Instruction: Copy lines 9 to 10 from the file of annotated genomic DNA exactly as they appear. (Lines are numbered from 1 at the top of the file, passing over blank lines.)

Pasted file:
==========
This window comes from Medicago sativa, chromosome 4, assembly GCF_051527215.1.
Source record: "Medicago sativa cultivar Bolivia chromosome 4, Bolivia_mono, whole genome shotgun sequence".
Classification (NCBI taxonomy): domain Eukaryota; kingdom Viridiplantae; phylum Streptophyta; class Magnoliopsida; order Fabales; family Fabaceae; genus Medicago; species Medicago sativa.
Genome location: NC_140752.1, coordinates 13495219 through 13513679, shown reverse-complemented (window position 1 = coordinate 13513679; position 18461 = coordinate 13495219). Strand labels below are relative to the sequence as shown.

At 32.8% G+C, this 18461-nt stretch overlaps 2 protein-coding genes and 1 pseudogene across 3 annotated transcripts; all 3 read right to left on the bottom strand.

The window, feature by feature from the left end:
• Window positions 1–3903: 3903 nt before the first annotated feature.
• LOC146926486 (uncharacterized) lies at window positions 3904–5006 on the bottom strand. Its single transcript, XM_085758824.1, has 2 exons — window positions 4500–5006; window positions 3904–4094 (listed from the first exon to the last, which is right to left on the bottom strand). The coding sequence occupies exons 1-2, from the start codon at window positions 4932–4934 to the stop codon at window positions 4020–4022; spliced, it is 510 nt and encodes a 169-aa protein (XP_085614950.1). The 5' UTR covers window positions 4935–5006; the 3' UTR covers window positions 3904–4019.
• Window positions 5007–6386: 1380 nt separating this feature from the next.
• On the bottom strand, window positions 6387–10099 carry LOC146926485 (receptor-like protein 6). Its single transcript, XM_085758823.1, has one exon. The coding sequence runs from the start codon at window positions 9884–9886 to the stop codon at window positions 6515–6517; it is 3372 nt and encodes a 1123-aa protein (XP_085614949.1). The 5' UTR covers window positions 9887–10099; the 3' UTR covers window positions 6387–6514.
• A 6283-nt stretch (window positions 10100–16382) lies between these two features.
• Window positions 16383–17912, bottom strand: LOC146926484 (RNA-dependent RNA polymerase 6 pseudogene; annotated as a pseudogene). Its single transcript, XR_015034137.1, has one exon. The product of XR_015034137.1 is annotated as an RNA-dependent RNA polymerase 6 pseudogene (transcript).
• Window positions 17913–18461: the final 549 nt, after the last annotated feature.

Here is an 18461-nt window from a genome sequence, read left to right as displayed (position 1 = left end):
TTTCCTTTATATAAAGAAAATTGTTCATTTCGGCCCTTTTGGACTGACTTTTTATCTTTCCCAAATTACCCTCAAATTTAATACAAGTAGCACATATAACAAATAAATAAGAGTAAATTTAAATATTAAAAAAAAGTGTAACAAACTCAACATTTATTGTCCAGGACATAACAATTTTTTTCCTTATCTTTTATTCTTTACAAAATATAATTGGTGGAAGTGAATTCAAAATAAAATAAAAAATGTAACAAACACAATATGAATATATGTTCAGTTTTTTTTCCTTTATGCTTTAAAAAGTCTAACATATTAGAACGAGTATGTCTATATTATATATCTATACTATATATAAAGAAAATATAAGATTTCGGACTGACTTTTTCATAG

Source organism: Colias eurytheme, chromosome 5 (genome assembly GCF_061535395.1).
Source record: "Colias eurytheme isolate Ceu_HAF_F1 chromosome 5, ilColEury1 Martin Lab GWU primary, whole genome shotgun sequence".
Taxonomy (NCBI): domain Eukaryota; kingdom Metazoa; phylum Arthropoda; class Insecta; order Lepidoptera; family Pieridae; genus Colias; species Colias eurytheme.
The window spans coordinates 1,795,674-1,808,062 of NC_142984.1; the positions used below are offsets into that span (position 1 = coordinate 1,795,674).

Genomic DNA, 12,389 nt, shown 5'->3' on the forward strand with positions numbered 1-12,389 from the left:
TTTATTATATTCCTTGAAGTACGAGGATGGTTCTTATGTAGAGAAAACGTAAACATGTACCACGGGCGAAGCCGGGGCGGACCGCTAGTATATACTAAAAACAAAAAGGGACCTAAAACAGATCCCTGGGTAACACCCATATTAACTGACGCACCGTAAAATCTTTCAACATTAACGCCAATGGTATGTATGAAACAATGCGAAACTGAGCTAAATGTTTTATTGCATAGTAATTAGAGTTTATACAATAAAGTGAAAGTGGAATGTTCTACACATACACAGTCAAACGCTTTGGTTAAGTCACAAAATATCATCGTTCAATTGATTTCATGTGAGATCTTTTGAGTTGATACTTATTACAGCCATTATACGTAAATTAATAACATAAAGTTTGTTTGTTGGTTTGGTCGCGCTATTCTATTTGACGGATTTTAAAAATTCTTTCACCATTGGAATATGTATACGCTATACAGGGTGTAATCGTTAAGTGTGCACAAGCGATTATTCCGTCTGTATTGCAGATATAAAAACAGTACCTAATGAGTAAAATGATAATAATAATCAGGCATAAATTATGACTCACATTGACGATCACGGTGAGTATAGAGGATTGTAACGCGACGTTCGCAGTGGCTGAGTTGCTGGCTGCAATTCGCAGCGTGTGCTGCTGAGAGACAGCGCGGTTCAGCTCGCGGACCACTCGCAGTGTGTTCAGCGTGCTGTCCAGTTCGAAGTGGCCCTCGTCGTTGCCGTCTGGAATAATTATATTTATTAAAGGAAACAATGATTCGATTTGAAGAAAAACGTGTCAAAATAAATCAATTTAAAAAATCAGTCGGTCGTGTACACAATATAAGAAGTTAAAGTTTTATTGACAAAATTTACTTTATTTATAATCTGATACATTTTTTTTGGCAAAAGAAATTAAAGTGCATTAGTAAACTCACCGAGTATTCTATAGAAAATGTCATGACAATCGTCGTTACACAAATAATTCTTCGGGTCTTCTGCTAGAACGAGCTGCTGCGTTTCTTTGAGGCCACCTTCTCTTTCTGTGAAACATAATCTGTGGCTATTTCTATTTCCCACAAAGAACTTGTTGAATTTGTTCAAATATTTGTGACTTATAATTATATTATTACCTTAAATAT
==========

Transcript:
• Window positions 5007–6386: 1380 nt separating this feature from the next.
• On the bottom strand, window positions 6387–10099 carry LOC146926485 (receptor-like protein 6). Its single transcript, XM_085758823.1, has one exon. The coding sequence runs from the start codon at window positions 9884–9886 to the stop codon at window positions 6515–6517; it is 3372 nt and encodes a 1123-aa protein (XP_085614949.1). The 5' UTR covers window positions 9887–10099; the 3' UTR covers window positions 6387–6514.